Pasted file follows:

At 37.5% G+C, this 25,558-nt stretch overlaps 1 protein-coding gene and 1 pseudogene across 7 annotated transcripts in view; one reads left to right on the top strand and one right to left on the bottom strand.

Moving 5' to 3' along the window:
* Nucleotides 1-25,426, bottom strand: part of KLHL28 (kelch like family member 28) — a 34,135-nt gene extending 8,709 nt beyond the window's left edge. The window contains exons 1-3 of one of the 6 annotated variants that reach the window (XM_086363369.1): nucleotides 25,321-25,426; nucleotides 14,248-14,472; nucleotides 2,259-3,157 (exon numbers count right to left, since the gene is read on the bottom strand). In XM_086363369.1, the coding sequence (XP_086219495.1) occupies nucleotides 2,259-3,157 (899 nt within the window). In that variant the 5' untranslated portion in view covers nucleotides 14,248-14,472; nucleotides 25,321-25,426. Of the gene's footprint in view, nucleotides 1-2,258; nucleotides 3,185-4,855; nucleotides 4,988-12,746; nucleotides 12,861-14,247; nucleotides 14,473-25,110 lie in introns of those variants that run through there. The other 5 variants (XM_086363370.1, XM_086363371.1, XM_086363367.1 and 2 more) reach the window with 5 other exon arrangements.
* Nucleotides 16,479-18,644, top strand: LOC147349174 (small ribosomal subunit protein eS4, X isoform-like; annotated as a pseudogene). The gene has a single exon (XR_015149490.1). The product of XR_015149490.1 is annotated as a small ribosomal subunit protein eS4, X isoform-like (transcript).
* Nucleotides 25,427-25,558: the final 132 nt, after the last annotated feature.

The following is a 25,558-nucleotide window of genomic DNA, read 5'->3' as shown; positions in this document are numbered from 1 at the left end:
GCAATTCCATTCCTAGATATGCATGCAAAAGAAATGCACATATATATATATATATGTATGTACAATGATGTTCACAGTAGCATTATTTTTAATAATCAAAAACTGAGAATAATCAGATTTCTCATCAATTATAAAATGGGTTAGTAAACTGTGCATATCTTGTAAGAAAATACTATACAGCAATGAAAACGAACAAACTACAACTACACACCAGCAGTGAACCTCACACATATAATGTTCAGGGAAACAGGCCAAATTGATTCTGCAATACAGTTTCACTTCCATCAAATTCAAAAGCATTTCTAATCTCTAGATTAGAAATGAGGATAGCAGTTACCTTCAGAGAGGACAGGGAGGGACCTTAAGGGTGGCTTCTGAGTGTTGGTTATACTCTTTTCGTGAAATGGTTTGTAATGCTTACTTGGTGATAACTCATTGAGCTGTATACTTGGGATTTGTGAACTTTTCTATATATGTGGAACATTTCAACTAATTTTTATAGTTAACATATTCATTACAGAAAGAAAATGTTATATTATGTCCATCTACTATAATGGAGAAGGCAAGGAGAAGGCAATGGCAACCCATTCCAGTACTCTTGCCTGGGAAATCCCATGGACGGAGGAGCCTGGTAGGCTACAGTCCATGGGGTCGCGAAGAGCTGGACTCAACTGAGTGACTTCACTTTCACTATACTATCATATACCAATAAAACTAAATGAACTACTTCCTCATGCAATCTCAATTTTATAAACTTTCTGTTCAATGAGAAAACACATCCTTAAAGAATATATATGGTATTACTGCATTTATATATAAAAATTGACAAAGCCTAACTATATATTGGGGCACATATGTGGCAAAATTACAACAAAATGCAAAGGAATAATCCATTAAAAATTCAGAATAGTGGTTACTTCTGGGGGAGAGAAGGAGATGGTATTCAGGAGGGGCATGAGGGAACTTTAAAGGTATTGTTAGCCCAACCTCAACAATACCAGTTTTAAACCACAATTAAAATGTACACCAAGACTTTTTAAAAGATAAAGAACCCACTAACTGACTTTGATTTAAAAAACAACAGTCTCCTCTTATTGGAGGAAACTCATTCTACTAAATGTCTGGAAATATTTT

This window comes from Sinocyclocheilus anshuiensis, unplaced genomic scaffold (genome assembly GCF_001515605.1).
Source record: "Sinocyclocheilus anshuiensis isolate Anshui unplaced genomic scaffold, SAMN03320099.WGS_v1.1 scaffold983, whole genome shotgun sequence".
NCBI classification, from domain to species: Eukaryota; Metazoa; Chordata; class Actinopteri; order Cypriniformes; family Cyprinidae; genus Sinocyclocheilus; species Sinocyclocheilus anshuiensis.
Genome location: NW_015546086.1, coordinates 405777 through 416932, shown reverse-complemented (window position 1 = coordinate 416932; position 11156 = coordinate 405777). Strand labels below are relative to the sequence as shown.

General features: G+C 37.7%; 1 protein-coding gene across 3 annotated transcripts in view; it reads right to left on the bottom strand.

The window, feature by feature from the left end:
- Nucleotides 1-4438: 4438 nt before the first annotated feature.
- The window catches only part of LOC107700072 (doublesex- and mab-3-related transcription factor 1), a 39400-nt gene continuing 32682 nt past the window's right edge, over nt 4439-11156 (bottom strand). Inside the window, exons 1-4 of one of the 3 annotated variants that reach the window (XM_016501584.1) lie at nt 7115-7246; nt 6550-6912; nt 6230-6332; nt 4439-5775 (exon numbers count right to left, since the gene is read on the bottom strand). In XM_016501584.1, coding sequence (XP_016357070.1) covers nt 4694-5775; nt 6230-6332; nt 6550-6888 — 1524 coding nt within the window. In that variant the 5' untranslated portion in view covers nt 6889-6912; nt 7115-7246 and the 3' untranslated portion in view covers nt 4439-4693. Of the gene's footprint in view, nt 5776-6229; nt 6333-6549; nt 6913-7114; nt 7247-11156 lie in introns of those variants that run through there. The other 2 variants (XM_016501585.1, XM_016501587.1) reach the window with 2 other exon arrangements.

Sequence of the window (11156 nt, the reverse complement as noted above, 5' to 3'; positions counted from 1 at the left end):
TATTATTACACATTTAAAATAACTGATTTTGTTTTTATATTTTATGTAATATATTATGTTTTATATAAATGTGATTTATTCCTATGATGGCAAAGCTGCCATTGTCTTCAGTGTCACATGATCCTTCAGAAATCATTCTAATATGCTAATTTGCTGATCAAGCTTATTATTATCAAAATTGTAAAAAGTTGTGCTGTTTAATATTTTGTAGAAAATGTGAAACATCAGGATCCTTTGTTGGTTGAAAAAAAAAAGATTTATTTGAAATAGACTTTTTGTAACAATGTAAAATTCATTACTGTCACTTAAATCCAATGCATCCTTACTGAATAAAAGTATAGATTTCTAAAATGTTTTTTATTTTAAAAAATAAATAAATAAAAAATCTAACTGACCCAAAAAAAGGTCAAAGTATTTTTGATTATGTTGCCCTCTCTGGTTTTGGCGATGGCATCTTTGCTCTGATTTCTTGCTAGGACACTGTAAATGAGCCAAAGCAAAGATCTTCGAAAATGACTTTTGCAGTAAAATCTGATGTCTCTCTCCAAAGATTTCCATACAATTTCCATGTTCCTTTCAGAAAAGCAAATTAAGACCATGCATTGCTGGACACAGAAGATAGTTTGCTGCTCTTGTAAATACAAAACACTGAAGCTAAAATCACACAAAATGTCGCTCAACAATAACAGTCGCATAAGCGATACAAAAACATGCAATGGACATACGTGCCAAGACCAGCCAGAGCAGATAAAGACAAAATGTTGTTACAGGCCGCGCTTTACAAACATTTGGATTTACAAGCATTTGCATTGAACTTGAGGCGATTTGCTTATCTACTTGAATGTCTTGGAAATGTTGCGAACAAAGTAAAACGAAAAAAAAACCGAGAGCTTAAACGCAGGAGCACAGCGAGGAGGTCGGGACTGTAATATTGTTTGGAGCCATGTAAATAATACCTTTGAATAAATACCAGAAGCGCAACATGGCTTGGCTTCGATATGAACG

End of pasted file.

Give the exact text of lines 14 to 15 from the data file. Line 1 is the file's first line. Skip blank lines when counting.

- Nucleotides 1-4438: 4438 nt before the first annotated feature.
- The window catches only part of LOC107700072 (doublesex- and mab-3-related transcription factor 1), a 39400-nt gene continuing 32682 nt past the window's right edge, over nt 4439-11156 (bottom strand). Inside the window, exons 1-4 of one of the 3 annotated variants that reach the window (XM_016501584.1) lie at nt 7115-7246; nt 6550-6912; nt 6230-6332; nt 4439-5775 (exon numbers count right to left, since the gene is read on the bottom strand). In XM_016501584.1, coding sequence (XP_016357070.1) covers nt 4694-5775; nt 6230-6332; nt 6550-6888 — 1524 coding nt within the window. In that variant the 5' untranslated portion in view covers nt 6889-6912; nt 7115-7246 and the 3' untranslated portion in view covers nt 4439-4693. Of the gene's footprint in view, nt 5776-6229; nt 6333-6549; nt 6913-7114; nt 7247-11156 lie in introns of those variants that run through there. The other 2 variants (XM_016501585.1, XM_016501587.1) reach the window with 2 other exon arrangements.